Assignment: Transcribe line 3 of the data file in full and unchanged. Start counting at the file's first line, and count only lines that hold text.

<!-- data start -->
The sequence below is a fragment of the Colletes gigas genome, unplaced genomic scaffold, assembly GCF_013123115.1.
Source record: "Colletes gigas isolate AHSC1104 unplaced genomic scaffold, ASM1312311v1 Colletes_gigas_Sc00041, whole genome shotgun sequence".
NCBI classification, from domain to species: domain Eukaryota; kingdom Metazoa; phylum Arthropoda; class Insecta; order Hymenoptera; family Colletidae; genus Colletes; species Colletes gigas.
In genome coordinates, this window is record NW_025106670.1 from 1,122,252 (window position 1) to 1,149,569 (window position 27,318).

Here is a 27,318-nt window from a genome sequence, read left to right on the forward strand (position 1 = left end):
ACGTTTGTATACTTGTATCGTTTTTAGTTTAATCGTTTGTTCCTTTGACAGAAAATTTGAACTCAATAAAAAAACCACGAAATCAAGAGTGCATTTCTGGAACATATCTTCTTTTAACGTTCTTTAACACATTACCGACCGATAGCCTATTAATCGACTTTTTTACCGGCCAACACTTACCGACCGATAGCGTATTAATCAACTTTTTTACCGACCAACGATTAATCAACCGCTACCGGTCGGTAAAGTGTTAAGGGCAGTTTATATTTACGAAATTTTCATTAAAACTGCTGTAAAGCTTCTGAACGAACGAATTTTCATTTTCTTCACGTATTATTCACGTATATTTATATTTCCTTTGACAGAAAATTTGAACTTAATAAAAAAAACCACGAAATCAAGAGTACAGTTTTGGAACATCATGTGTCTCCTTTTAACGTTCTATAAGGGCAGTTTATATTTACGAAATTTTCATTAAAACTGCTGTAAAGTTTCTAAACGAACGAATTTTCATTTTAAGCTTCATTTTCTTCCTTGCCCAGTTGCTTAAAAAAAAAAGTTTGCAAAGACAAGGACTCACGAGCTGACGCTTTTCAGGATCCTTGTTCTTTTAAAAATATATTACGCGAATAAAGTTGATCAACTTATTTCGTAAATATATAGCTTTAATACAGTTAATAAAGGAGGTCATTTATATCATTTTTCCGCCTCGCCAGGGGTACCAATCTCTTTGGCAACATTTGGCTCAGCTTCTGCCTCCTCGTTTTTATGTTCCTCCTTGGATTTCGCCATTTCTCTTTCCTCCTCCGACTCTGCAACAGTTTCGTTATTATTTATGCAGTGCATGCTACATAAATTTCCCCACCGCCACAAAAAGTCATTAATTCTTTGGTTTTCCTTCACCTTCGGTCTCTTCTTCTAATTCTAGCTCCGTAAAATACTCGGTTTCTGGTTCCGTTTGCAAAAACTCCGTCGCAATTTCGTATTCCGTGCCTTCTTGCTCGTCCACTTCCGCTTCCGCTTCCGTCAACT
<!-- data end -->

NCBI classification, from domain to species: domain Eukaryota; kingdom Metazoa; phylum Arthropoda; class Insecta; order Hymenoptera; family Colletidae; genus Colletes; species Colletes gigas.